If Taylorism-Fordism involved a division of labour between conception and execution that segregated workers into managerial and manual (Braverman, 1974) and flexible accumulation (Harvey, 1989) involved a geographical division of labour between regions and sectors, what we have now is a division of labourers - a caste system of workers into people who can work behind screens and people who cannot. Its effect on the specific work processes in a sector is shaped by how much of it can be recast as screen labour that can be performed remotely. For touch based workers, it is not so much as whether they are touching others at all, but whom they are touching and under what conditions. The racialized, gendered forms of vulnerability to contagion and premature death (Gilmore, 2007) that “touch” involves is not merely a result of its “physical” nature, but the specific ways in which labour was retrenched and reorganized during the pandemic. It gives rise to an aspect of the violence and inequality of “physical work” (i.e. exposure to disease) that have not been as visible before.
Within industries and sectors, work processes have been divided on the basis of whether they can be performed remotely, meaning through a computer screen (teachers, CEOs, some artists and researchers, some managers and IT workers), with minimum contact (delivery workers, shop keepers) and those that involve extreme proximity/touch (restaurants, care workers, doctors and nurses, workers in manufacturing working in the shop floor). The farther you are in this touch-tech spectrum, your work is likely to be considered safe or unsafe. These divisions partially capture the divide between essential and non-essential as well as remote work and on-the-spot work. However, within an industry, there could be workers primarily involved in touch-based work and others could be doing tech-based work. For example, in banking that is considered essential, tellers have to work in close contact with consumers whereas IT workers and managers within the sector might get to work remotely. Education is not an essential sector and teachers and administrators can work remotely while security staff and cleaners become touch-based workers. Some of them might be categorized as essential workers depending on their exact job profile (night security staff at the university building). Many occupations that were contact-based moved online and completely avoided touch-based work. For example, if a spa combined yoga classes, gym and massages, the yoga class that previously involved close proximity indoors might have moved online. The gym which involves collective use of on-site equipment and massages that involve close contact, are rendered “unsafe”. In these new divisions that have emerged among the working classes, the pandemic has been mobilized and used to rework the work place arrangements building on existing divisions.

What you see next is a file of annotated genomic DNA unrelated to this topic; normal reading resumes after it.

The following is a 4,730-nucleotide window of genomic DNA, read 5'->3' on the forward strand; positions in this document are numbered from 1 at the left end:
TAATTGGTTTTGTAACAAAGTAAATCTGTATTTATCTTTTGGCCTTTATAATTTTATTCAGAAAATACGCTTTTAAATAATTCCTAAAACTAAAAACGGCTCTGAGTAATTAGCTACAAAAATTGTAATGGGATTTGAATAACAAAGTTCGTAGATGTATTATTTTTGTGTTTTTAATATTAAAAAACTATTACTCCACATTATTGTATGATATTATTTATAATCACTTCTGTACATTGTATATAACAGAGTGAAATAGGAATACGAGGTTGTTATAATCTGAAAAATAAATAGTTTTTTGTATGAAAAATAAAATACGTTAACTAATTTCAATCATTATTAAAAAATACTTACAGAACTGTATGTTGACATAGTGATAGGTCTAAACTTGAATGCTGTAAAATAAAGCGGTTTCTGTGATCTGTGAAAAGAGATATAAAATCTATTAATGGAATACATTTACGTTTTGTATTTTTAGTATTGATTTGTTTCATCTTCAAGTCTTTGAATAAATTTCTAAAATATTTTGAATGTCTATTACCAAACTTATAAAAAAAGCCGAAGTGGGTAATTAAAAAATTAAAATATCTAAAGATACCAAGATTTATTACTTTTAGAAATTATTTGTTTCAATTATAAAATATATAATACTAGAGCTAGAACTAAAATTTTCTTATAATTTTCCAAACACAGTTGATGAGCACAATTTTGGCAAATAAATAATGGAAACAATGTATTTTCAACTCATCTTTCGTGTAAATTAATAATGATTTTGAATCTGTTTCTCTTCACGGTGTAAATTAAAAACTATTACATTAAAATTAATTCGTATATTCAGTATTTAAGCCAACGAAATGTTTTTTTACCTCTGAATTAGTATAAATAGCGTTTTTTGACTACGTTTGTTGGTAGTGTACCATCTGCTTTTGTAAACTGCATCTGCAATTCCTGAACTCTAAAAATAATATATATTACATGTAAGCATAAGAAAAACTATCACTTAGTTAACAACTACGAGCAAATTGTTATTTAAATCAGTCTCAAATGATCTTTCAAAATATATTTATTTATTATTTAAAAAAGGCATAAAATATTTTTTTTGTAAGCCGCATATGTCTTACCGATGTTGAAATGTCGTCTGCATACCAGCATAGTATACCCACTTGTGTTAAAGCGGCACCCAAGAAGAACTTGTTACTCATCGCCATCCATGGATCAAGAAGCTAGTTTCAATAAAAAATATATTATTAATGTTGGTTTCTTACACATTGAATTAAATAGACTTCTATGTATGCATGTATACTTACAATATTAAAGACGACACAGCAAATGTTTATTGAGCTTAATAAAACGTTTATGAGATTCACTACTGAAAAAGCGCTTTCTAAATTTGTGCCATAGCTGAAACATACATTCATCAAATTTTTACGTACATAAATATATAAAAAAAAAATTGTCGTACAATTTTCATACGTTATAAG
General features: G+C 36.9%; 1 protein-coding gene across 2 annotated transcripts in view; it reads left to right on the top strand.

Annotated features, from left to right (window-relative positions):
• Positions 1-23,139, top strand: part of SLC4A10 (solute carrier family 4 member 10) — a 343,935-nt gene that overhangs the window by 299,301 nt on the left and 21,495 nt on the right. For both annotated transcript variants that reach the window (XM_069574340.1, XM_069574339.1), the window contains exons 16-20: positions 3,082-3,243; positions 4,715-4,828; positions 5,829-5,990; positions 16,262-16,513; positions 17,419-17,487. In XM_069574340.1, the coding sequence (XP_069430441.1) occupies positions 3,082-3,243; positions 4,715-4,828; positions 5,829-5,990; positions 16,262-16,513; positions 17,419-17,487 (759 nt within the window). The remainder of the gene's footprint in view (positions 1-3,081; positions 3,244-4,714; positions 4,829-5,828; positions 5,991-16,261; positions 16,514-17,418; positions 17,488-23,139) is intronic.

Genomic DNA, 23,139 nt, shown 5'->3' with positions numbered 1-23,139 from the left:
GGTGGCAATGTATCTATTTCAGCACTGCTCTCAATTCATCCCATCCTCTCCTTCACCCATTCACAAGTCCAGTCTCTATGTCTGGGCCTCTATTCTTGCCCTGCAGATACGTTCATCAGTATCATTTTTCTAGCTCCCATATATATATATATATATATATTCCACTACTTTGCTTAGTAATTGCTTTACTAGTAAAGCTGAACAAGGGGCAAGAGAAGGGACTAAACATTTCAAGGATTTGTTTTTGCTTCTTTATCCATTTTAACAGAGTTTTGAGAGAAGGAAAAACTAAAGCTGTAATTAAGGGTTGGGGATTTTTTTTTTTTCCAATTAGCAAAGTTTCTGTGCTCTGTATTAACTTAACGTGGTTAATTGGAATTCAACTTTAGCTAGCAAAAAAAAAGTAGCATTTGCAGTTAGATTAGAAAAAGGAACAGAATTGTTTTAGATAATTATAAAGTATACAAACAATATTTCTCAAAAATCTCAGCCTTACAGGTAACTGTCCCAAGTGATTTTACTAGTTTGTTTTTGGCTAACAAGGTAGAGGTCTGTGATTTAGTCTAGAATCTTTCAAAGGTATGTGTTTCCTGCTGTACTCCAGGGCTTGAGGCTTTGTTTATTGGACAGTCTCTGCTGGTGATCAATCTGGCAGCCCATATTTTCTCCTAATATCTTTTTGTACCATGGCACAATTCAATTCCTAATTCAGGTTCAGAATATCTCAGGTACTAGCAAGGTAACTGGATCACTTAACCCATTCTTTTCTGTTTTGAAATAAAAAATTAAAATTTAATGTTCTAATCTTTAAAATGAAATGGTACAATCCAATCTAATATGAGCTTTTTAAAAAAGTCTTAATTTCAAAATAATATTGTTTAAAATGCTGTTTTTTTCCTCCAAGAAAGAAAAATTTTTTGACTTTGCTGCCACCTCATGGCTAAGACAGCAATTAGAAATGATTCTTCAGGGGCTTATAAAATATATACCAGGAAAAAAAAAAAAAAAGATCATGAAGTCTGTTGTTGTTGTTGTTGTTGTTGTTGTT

The politics of touch and the social contract of demobilization
Recessions have the capacity to lay bare the geometries of power that underlie everyday economic life. They affect different categories of workers and businesses differently. The politics of touch that underlies these differential rules of demobilization for manufacturing and hospitality industries comes out starkly in the statistics that came out by December 2020. The logic of dividing labor into categories of touch and tech is not only based on whether workers will get infected, but also on whom they might infect.
In the first two weeks of Covid shutdowns in April, 10 million Americans filed for unemployment. The leisure and hospitality industry lost 7.7 million jobs or 47% of total positions. The vast majority of the industry's layoffs were in food service. The government said 5.5 million chefs, waiters, and cashiers lost jobs. These jobs that involved in-person service —and their capacity to infect anybody through touch and proximity, including the bourgeoisie— had a different risk profile than factory-based work.